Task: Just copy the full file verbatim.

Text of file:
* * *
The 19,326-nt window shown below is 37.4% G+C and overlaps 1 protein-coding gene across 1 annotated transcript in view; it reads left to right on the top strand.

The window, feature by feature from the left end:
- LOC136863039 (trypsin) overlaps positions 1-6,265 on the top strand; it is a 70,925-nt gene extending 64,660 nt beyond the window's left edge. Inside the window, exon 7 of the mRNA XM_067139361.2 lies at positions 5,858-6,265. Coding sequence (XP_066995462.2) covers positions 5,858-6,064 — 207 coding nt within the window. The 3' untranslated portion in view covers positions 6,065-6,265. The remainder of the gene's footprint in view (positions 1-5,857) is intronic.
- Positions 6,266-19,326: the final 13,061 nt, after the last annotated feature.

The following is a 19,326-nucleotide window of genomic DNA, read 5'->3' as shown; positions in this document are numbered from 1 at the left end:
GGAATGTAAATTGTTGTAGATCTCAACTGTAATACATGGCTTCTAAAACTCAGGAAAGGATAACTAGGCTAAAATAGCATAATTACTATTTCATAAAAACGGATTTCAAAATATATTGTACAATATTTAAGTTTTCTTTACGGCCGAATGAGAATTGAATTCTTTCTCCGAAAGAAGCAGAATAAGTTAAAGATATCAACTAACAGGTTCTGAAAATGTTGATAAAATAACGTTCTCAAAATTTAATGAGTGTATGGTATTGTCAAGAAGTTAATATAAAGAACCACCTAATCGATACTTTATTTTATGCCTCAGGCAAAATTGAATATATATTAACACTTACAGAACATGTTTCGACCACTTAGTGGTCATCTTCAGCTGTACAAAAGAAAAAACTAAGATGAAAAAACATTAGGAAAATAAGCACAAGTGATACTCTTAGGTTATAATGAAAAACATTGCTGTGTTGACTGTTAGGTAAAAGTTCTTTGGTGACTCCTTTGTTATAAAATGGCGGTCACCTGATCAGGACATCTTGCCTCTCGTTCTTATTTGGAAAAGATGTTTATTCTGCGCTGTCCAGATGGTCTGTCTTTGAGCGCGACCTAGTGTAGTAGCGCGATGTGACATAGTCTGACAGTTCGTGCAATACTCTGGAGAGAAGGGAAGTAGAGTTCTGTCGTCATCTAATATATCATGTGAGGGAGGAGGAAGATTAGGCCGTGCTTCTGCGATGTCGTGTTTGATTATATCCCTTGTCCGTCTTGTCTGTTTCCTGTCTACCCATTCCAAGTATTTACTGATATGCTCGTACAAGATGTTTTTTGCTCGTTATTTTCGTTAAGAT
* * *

The 19,326-nt window shown below is 37.4% G+C and overlaps 1 protein-coding gene across 1 annotated transcript in view; it reads left to right on the top strand.

The window, feature by feature from the left end:
- LOC136863039 (trypsin) overlaps positions 1-6,265 on the top strand; it is a 70,925-nt gene extending 64,660 nt beyond the window's left edge. Inside the window, exon 7 of the mRNA XM_067139361.2 lies at positions 5,858-6,265. Coding sequence (XP_066995462.2) covers positions 5,858-6,064 — 207 coding nt within the window. The 3' untranslated portion in view covers positions 6,065-6,265. The remainder of the gene's footprint in view (positions 1-5,857) is intronic.
- Positions 6,266-19,326: the final 13,061 nt, after the last annotated feature.

The following is a 19,326-nucleotide window of genomic DNA, read 5'->3' as shown; positions in this document are numbered from 1 at the left end:
GGAATGTAAATTGTTGTAGATCTCAACTGTAATACATGGCTTCTAAAACTCAGGAAAGGATAACTAGGCTAAAATAGCATAATTACTATTTCATAAAAACGGATTTCAAAATATATTGTACAATATTTAAGTTTTCTTTACGGCCGAATGAGAATTGAATTCTTTCTCCGAAAGAAGCAGAATAAGTTAAAGATATCAACTAACAGGTTCTGAAAATGTTGATAAAATAACGTTCTCAAAATTTAATGAGTGTATGGTATTGTCAAGAAGTTAATATAAAGAACCACCTAATCGATACTTTATTTTATGCCTCAGGCAAAATTGAATATATATTAACACTTACAGAACATGTTTCGACCACTTAGTGGTCATCTTCAGCTGTACAAAAGAAAAAACTAAGATGAAAAAACATTAGGAAAATAAGCACAAGTGATACTCTTAGGTTATAATGAAAAACATTGCTGTGTTGACTGTTAGGTAAAAGTTCTTTGGTGACTCCTTTGTTATAAAATGGCGGTCACCTGATCAGGACATCTTGCCTCTCGTTCTTATTTGGAAAAGATGTTTATTCTGCGCTGTCCAGATGGTCTGTCTTTGAGCGCGACCTAGTGTAGTAGCGCGATGTGACATAGTCTGACAGTTCGTGCAATACTCTGGAGAGAAGGGAAGTAGAGTTCTGTCGTCATCTAATATATCATGTGAGGGAGGAGGAAGATTAGGCCGTGCTTCTGCGATGTCGTGTTTGATTATATCCCTTGTCCGTCTTGTCTGTTTCCTGTCTACCCATTCCAAGTATTTACTGATATGCTCGTACAAGATGTTTTTTGCTCGTTATTTTCGTTAAGAT